- Orthopaedic and Hand Surgery
- Work Related Injuries
- Fracture Care
- Accidents and Trauma Care
- Pediatric Injuries
- Sports Medicine
- Second Opinions and IMEs
- On-site Radiology and X-ray
- Hand Therapy
- Custom Splinting and Casting
- Ergonomic Assessments
Orthopaedic and Hand Surgery
Hand Surgeons come from several surgical disciplines including orthopaedic surgery, plastic surgery, and general surgery. Hand surgery is defined as the treatment of all upper extremity conditions including problems with fingers, hands, wrists, lower arms, elbows, upper arms and shoulders. Our surgeons completed a bachelor's degree (4 years,) medical school (4 years,) training in general orthopaedic surgery (5 years,) and then returned to school for additional year of "fellowship" training in hand surgery (total 14 years of advanced education.) Our surgeons are board certified in orthopaedics by the American Board of Orthopaedic Surgeons.
Our patients receive the highest quality of hand surgery and orthopaedic care available. Common conditions that we treat include: arthritis, carpal tunnel syndrome, fractures, Dupuytren's Disease, ganglions, tennis elbow, trigger fingers, shoulder impingement, and wrist pain. The most common surgeries we perform include: carpal tunnel release, trigger finger release, ganglion cyst removal, rotator cuff surgery, Needle Aponeurotomy and Xiaflex injection for Dupuytren's Disease, and simple and complex fracture care. Since The Hand to Shoulder Center opened, we have treated over 14,000 patients, including over 1,000 carpal tunnel release surgeries, over 800 of which have been treated using an endoscopic technique that allows our patients to return to their activities, work and lives in a fraction of the time of traditional carpal tunnel release techniques.
In addition to the specialized services our Center offers for the hand, elbow, arm and shoulder injured patient, we also service all general orthopaedic conditions including hip, leg, knee, ankle and foot injuries.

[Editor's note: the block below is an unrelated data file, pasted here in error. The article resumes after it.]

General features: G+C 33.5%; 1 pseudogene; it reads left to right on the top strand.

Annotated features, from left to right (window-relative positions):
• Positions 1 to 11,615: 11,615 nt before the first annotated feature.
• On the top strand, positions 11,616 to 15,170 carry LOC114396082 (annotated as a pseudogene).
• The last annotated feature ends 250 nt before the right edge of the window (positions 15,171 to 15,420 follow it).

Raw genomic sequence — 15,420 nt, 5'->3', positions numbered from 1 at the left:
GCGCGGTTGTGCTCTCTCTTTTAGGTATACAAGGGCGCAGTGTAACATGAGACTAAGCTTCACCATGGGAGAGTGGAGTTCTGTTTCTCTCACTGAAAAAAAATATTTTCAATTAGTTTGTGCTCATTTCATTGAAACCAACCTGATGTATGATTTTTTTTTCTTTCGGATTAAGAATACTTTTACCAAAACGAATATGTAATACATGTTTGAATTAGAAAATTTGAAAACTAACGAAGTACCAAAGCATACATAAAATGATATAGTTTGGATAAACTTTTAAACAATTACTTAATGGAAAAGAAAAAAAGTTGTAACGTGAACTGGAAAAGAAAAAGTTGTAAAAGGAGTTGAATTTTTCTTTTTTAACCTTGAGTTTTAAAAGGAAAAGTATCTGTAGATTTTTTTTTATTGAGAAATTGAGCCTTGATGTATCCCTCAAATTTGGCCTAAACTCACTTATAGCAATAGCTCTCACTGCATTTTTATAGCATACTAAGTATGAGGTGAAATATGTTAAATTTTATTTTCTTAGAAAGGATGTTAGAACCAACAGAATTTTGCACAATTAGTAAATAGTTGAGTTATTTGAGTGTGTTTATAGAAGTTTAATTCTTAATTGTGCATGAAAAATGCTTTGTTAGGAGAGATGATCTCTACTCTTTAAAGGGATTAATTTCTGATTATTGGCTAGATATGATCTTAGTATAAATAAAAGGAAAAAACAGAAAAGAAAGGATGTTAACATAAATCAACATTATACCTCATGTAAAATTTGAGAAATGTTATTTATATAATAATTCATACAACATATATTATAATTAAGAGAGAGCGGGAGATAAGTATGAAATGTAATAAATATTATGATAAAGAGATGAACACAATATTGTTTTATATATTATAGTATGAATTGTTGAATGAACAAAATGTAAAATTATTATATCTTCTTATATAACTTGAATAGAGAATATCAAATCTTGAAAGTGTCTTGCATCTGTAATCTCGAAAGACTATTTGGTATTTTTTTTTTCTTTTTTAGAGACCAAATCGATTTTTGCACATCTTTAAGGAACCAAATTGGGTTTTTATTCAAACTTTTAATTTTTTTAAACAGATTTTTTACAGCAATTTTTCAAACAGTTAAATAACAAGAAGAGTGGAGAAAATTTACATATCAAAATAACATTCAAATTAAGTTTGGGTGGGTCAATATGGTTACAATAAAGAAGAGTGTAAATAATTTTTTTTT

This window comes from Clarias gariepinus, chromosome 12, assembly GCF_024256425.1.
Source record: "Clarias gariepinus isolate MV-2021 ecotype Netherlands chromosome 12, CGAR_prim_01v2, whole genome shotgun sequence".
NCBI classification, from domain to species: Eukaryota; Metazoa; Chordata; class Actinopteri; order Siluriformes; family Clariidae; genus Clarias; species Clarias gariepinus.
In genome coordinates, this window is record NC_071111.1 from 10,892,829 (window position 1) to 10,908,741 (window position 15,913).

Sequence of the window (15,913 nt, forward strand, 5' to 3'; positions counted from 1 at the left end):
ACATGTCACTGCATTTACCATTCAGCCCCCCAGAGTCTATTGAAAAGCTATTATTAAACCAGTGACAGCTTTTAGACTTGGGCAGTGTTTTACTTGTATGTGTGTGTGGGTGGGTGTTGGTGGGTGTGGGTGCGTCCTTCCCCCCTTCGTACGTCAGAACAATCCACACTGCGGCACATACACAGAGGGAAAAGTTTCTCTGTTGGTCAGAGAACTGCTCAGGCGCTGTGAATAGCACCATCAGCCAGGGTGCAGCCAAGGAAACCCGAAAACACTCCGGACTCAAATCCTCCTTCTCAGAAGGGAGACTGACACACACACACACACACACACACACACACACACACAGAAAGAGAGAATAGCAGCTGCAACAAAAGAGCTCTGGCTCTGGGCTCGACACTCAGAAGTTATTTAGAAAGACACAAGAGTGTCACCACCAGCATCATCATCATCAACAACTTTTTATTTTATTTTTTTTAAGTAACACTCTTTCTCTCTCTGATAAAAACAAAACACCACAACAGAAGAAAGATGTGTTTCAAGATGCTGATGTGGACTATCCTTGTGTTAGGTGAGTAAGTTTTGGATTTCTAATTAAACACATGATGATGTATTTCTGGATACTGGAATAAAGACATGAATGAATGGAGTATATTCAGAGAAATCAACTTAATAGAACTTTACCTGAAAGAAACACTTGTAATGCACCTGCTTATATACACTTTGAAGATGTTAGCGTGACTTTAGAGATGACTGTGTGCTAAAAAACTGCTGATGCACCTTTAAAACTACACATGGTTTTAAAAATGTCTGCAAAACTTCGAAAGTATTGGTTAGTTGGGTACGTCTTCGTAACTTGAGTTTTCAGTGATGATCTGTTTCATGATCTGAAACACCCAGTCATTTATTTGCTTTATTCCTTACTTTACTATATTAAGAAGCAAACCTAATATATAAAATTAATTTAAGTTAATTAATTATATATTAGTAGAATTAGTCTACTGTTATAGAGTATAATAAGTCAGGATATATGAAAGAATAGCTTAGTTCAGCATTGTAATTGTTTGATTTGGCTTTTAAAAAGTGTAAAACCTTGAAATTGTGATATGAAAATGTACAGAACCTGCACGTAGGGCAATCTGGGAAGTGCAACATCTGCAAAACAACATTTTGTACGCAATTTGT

Just as Hand Surgeons are a sub-specialty of general orthopaedic care, other orthopaedic surgeons are trained in the sub-specialty of orthopaedic "spine" care. Our surgeons typically refer neck, back and spine cases out of our office to the appropriate provider for these injuries.
Work Related Injuries
The Hand to Shoulder Center has treated worker's compensation patients since the Center opened in 2000. We have extensive experience in working with these patients, Worker's Compensation Insurance carriers, nurse case mangers, and attorneys.
Our goal is to create a team between all parties involved to get the injured worker back to work and at their maximum level of function as quickly as is possible. One advantage the Center has over other facilities is the collaborative working relationships that we create between physician, Hand Therapist and patient, to set realistic goals and achievable outcomes.
Common work-related injuries include finger tip amputations, lacerations, crushing injuries, fractures, carpal tunnel syndrome, lateral epicondylitis, cumulative trauma or repetitive-stress injuries and others.
Because our physicians were first trained as orthopaedic surgeons, all of our fracture patients receive state of the art care for all fractures. Our skilled team of surgeons and Hand Therapists manage a full range of fractures including simple buckle fractures in children, to highly complex traumatic wrist and elbow fractures requiring the use of surgical plates and screws that help stabilize these breaks.
Our hand therapy team has the highest training available in the fabrication and management of custom splints that specifically address the needs of each patient. Depending on the type of injury, some patients will receive multiple custom made splints to support the patient during the healing process.
Accidents and Trauma Care
Our physicians attend to both Waterbury Hospital and St. Mary's Hospital emergency rooms, and also receive requests from other clinics, walk-in centers, and emergency rooms in the western Connecticut region for help with traumatic injuries to the hand, wrist, elbow and shoulder. Our staff are ready and able to manage all forms of accidents and traumatic injuries including emergent surgery, fracture reduction, splinting, wound management, and emergency surgical intervention when needed.
Our surgeons and Hand Therapists have extensive experience in caring for children's hand and arm injuries, including congenital deformities. Our goal for the care of children is the same as for all our patients: we consider all treatment options, including conservative treatments, with a goal of optimal recovery in the shortest period of time.